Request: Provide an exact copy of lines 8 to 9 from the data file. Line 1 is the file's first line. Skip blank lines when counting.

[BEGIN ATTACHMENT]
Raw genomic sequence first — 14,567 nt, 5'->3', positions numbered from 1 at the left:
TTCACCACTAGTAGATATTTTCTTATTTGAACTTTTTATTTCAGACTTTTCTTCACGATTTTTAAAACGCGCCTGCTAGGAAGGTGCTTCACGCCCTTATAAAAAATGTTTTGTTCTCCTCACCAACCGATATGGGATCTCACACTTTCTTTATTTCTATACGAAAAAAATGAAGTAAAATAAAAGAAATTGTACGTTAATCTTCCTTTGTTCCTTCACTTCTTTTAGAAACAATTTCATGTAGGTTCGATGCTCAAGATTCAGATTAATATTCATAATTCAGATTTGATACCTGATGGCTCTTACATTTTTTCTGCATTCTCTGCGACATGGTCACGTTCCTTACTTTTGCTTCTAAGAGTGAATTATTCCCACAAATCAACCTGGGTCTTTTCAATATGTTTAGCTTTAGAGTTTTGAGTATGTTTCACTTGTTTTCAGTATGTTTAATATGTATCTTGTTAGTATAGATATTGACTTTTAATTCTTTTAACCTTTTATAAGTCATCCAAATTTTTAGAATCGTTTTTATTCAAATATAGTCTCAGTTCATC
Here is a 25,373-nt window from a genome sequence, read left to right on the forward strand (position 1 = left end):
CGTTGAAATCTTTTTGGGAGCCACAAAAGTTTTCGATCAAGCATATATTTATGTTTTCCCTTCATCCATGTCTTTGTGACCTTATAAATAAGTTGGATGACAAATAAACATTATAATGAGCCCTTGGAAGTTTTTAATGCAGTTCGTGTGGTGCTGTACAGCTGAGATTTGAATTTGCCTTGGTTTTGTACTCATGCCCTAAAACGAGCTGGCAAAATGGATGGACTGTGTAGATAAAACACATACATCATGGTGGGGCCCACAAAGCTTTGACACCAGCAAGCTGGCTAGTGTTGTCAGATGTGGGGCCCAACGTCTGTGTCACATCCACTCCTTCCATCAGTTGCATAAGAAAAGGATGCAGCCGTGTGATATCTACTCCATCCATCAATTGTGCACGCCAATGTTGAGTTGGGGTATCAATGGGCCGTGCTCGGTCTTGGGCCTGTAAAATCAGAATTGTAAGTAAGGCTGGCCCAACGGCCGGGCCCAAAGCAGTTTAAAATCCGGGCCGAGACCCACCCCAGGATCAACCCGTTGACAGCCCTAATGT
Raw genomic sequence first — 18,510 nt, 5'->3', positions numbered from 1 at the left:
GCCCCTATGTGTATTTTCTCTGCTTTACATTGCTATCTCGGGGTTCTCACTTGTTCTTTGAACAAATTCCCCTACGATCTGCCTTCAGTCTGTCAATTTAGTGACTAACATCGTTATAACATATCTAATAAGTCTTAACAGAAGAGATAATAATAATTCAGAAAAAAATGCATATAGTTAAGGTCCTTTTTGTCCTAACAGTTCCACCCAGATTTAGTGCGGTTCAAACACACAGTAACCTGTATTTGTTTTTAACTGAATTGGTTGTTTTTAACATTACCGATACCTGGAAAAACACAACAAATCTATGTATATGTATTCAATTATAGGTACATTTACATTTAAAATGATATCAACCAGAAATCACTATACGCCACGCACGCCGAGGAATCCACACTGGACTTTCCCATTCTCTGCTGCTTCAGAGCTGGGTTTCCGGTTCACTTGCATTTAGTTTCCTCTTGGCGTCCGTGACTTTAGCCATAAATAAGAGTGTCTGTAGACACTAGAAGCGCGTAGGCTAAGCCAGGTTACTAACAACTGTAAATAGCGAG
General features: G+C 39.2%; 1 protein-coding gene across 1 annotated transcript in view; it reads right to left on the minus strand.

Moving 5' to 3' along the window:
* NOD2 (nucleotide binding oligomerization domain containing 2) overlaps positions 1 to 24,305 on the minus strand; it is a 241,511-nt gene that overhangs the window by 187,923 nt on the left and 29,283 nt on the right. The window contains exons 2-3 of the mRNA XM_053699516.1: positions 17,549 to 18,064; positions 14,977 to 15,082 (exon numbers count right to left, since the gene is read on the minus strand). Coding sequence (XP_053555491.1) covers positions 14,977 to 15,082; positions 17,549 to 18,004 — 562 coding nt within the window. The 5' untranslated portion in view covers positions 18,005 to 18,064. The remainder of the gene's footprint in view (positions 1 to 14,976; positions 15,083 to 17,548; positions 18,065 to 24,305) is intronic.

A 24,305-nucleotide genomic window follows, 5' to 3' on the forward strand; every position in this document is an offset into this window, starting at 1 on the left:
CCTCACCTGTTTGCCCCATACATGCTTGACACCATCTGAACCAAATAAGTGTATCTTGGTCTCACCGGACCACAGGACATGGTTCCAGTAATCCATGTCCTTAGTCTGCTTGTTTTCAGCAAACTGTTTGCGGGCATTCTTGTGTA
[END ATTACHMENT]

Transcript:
Moving 5' to 3' along the window:
* NOD2 (nucleotide binding oligomerization domain containing 2) overlaps positions 1 to 24,305 on the minus strand; it is a 241,511-nt gene that overhangs the window by 187,923 nt on the left and 29,283 nt on the right. The window contains exons 2-3 of the mRNA XM_053699516.1: positions 17,549 to 18,064; positions 14,977 to 15,082 (exon numbers count right to left, since the gene is read on the minus strand). Coding sequence (XP_053555491.1) covers positions 14,977 to 15,082; positions 17,549 to 18,004 — 562 coding nt within the window. The 5' untranslated portion in view covers positions 18,005 to 18,064. The remainder of the gene's footprint in view (positions 1 to 14,976; positions 15,083 to 17,548; positions 18,065 to 24,305) is intronic.